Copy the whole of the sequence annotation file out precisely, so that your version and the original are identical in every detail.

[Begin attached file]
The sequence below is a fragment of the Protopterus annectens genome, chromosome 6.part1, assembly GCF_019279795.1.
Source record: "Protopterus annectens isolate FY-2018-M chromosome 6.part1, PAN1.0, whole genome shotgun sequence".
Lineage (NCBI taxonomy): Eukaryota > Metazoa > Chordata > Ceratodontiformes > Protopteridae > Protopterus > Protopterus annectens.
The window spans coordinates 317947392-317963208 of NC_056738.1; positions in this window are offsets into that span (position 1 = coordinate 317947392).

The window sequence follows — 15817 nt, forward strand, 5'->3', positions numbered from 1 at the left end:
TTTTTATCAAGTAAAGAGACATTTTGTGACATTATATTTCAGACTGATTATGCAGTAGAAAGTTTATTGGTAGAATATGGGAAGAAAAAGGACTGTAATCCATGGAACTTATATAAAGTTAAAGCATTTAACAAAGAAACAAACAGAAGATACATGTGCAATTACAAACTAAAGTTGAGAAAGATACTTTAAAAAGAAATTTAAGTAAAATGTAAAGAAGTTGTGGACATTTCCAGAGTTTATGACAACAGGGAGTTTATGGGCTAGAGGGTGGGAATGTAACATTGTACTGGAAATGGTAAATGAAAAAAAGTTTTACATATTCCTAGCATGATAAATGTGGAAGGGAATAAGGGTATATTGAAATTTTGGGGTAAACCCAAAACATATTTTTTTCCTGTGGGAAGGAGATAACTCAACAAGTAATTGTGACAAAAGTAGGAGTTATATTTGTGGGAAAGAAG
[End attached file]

The sequence below is a fragment of the Protopterus annectens genome, chromosome 6.part1, assembly GCF_019279795.1.
Source record: "Protopterus annectens isolate FY-2018-M chromosome 6.part1, PAN1.0, whole genome shotgun sequence".
Lineage (NCBI taxonomy): Eukaryota > Metazoa > Chordata > Ceratodontiformes > Protopteridae > Protopterus > Protopterus annectens.
The window spans coordinates 317947392-317963208 of NC_056738.1; positions in this window are offsets into that span (position 1 = coordinate 317947392).

The window sequence follows — 15817 nt, forward strand, 5'->3', positions numbered from 1 at the left end:
TTTTTATCAAGTAAAGAGACATTTTGTGACATTATATTTCAGACTGATTATGCAGTAGAAAGTTTATTGGTAGAATATGGGAAGAAAAAGGACTGTAATCCATGGAACTTATATAAAGTTAAAGCATTTAACAAAGAAACAAACAGAAGATACATGTGCAATTACAAACTAAAGTTGAGAAAGATACTTTAAAAAGAAATTTAAGTAAAATGTAAAGAAGTTGTGGACATTTCCAGAGTTTATGACAACAGGGAGTTTATGGGCTAGAGGGTGGGAATGTAACATTGTACTGGAAATGGTAAATGAAAAAAAGTTTTACATATTCCTAGCATGATAAATGTGGAAGGGAATAAGGGTATATTGAAATTTTGGGGTAAACCCAAAACATATTTTTTTCCTGTGGGAAGGAGATAACTCAACAAGTAATTGTGACAAAAGTAGGAGTTATATTTGTGGGAAAGAAG